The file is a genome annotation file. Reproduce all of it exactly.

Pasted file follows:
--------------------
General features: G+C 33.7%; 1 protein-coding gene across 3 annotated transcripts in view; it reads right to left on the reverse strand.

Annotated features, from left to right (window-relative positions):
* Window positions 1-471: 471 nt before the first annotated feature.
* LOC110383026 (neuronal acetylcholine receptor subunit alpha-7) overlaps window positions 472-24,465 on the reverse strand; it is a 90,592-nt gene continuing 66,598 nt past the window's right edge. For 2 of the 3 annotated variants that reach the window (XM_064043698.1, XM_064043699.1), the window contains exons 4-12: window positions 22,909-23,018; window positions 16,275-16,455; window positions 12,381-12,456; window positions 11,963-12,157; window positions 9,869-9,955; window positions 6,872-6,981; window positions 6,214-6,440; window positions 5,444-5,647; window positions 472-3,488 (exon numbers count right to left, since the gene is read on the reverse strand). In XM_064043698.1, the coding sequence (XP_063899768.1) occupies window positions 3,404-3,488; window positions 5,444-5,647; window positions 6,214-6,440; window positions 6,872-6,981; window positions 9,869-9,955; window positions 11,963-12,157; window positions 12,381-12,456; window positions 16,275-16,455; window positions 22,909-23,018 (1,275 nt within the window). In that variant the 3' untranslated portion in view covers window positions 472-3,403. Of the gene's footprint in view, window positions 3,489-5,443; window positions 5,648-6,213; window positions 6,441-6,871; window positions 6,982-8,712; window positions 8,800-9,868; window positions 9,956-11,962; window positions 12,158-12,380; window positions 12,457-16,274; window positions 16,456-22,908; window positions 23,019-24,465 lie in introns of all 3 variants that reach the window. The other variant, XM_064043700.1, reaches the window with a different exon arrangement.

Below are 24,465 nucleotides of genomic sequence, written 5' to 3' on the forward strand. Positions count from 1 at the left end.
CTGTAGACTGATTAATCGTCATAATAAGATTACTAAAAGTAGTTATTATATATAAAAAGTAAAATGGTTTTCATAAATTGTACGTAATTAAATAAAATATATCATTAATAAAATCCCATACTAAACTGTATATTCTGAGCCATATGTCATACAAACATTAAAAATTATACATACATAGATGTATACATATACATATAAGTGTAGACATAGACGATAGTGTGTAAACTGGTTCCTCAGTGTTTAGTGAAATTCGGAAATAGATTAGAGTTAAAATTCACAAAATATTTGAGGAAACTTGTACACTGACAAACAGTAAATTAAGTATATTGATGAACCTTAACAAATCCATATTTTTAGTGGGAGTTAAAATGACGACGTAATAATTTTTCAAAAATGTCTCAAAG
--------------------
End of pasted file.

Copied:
General features: G+C 33.7%; 1 protein-coding gene across 3 annotated transcripts in view; it reads right to left on the reverse strand.

Annotated features, from left to right (window-relative positions):
* Window positions 1-471: 471 nt before the first annotated feature.
* LOC110383026 (neuronal acetylcholine receptor subunit alpha-7) overlaps window positions 472-24,465 on the reverse strand; it is a 90,592-nt gene continuing 66,598 nt past the window's right edge. For 2 of the 3 annotated variants that reach the window (XM_064043698.1, XM_064043699.1), the window contains exons 4-12: window positions 22,909-23,018; window positions 16,275-16,455; window positions 12,381-12,456; window positions 11,963-12,157; window positions 9,869-9,955; window positions 6,872-6,981; window positions 6,214-6,440; window positions 5,444-5,647; window positions 472-3,488 (exon numbers count right to left, since the gene is read on the reverse strand). In XM_064043698.1, the coding sequence (XP_063899768.1) occupies window positions 3,404-3,488; window positions 5,444-5,647; window positions 6,214-6,440; window positions 6,872-6,981; window positions 9,869-9,955; window positions 11,963-12,157; window positions 12,381-12,456; window positions 16,275-16,455; window positions 22,909-23,018 (1,275 nt within the window). In that variant the 3' untranslated portion in view covers window positions 472-3,403. Of the gene's footprint in view, window positions 3,489-5,443; window positions 5,648-6,213; window positions 6,441-6,871; window positions 6,982-8,712; window positions 8,800-9,868; window positions 9,956-11,962; window positions 12,158-12,380; window positions 12,457-16,274; window positions 16,456-22,908; window positions 23,019-24,465 lie in introns of all 3 variants that reach the window. The other variant, XM_064043700.1, reaches the window with a different exon arrangement.

Below are 24,465 nucleotides of genomic sequence, written 5' to 3' on the forward strand. Positions count from 1 at the left end.
CTGTAGACTGATTAATCGTCATAATAAGATTACTAAAAGTAGTTATTATATATAAAAAGTAAAATGGTTTTCATAAATTGTACGTAATTAAATAAAATATATCATTAATAAAATCCCATACTAAACTGTATATTCTGAGCCATATGTCATACAAACATTAAAAATTATACATACATAGATGTATACATATACATATAAGTGTAGACATAGACGATAGTGTGTAAACTGGTTCCTCAGTGTTTAGTGAAATTCGGAAATAGATTAGAGTTAAAATTCACAAAATATTTGAGGAAACTTGTACACTGACAAACAGTAAATTAAGTATATTGATGAACCTTAACAAATCCATATTTTTAGTGGGAGTTAAAATGACGACGTAATAATTTTTCAAAAATGTCTCAAAG